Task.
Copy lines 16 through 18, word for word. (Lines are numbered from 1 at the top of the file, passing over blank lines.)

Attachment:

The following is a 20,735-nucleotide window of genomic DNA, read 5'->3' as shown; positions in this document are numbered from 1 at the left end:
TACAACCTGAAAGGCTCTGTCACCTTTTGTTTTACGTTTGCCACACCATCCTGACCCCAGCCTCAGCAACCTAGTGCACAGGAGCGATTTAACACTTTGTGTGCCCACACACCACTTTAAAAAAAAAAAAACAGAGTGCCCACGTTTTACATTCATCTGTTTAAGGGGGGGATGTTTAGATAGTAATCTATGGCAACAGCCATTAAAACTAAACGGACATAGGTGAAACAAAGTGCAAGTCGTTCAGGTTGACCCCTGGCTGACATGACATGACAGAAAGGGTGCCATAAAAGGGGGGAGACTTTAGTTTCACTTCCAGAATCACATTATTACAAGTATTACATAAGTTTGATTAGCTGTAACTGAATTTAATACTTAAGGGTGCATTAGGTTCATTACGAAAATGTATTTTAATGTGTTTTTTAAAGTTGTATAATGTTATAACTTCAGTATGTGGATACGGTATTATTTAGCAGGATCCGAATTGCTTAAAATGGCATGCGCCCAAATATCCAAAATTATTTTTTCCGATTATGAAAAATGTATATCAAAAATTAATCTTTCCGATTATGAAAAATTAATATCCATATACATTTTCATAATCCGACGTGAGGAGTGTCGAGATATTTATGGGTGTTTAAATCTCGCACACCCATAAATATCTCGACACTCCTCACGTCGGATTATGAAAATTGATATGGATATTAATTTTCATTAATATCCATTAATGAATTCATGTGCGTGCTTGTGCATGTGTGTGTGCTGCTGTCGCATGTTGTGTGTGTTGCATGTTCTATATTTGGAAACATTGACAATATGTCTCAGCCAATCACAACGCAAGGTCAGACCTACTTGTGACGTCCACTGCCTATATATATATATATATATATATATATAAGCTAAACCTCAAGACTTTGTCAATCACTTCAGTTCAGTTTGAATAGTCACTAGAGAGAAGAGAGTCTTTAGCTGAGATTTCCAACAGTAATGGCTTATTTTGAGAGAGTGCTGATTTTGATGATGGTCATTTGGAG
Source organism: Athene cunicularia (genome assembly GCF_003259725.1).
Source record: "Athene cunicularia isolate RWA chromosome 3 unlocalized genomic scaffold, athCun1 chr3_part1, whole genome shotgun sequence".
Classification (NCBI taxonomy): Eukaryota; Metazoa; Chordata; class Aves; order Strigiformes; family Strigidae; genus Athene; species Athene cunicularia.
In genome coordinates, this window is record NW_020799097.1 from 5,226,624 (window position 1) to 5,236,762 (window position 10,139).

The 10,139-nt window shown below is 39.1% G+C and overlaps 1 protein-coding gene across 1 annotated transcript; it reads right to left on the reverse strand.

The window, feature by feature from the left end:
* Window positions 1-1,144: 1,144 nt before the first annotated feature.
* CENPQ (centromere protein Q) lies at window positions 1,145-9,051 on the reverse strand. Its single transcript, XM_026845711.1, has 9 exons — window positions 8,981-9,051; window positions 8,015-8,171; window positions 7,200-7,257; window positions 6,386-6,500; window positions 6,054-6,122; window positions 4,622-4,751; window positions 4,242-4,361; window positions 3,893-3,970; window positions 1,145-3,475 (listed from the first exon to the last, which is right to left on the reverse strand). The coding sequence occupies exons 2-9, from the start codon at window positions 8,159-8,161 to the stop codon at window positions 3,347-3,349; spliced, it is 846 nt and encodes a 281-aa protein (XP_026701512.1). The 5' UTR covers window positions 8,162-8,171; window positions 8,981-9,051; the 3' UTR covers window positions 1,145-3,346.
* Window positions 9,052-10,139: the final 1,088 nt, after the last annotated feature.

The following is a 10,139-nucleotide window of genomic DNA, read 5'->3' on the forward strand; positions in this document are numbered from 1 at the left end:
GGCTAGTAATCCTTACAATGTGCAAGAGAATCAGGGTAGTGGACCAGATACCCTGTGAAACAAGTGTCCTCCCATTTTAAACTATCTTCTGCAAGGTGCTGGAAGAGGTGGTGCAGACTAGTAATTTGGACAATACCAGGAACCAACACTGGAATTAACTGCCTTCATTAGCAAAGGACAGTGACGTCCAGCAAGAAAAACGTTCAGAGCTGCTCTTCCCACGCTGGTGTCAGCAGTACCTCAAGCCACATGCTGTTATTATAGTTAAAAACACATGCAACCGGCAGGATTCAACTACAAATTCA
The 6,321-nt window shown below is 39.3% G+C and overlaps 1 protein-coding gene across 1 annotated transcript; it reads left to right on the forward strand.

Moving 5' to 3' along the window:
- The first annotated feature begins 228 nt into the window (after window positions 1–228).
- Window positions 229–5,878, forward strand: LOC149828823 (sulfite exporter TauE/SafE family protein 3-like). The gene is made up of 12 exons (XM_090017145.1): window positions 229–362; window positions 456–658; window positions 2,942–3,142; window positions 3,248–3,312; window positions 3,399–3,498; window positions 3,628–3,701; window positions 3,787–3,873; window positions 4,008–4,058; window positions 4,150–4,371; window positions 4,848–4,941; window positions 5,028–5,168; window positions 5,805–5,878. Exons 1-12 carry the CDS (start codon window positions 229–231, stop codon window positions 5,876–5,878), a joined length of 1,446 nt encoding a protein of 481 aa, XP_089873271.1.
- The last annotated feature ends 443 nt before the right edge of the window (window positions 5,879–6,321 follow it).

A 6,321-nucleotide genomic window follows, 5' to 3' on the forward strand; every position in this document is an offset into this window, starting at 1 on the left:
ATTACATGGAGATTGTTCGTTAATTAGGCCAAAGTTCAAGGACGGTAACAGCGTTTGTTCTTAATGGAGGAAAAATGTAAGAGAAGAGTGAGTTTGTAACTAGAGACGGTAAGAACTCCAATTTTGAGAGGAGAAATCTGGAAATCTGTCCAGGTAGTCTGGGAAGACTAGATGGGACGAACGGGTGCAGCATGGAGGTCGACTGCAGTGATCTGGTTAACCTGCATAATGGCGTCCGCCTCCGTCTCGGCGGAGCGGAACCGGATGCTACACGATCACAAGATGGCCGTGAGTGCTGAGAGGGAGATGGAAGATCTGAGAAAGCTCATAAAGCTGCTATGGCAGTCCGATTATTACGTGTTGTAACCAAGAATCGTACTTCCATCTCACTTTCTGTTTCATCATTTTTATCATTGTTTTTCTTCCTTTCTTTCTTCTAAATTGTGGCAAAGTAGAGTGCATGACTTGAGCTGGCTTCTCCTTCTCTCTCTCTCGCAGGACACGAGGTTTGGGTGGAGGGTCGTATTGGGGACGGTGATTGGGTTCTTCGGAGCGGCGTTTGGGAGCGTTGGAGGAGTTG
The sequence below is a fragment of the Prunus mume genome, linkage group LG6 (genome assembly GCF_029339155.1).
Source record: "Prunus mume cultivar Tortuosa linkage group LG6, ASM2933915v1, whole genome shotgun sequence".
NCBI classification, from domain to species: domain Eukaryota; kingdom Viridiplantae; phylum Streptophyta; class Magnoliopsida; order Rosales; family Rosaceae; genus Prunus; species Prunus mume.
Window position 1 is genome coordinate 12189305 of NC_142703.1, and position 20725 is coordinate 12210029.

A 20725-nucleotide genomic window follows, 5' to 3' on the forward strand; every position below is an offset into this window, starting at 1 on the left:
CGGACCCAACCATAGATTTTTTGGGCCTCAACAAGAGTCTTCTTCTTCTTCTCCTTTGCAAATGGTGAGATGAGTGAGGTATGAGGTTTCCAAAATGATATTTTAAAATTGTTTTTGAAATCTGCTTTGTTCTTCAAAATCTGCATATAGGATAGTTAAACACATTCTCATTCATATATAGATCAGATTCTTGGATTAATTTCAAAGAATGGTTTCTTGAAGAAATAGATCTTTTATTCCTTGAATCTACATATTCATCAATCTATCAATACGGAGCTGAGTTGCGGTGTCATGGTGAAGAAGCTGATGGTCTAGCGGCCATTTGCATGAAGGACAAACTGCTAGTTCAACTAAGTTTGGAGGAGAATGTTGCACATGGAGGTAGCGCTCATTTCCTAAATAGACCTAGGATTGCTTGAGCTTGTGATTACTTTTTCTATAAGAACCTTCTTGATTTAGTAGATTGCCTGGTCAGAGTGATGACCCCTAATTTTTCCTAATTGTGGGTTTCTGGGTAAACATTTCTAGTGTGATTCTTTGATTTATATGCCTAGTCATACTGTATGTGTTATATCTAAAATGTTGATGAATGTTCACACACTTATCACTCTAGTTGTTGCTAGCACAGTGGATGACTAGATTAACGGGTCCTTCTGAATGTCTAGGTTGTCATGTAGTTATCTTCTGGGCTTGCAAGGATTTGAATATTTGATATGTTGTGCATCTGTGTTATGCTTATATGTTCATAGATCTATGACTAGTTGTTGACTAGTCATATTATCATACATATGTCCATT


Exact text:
- The first annotated feature begins 228 nt into the window (after window positions 1–228).
- Window positions 229–5,878, forward strand: LOC149828823 (sulfite exporter TauE/SafE family protein 3-like). The gene is made up of 12 exons (XM_090017145.1): window positions 229–362; window positions 456–658; window positions 2,942–3,142; window positions 3,248–3,312; window positions 3,399–3,498; window positions 3,628–3,701; window positions 3,787–3,873; window positions 4,008–4,058; window positions 4,150–4,371; window positions 4,848–4,941; window positions 5,028–5,168; window positions 5,805–5,878. Exons 1-12 carry the CDS (start codon window positions 229–231, stop codon window positions 5,876–5,878), a joined length of 1,446 nt encoding a protein of 481 aa, XP_089873271.1.
- The last annotated feature ends 443 nt before the right edge of the window (window positions 5,879–6,321 follow it).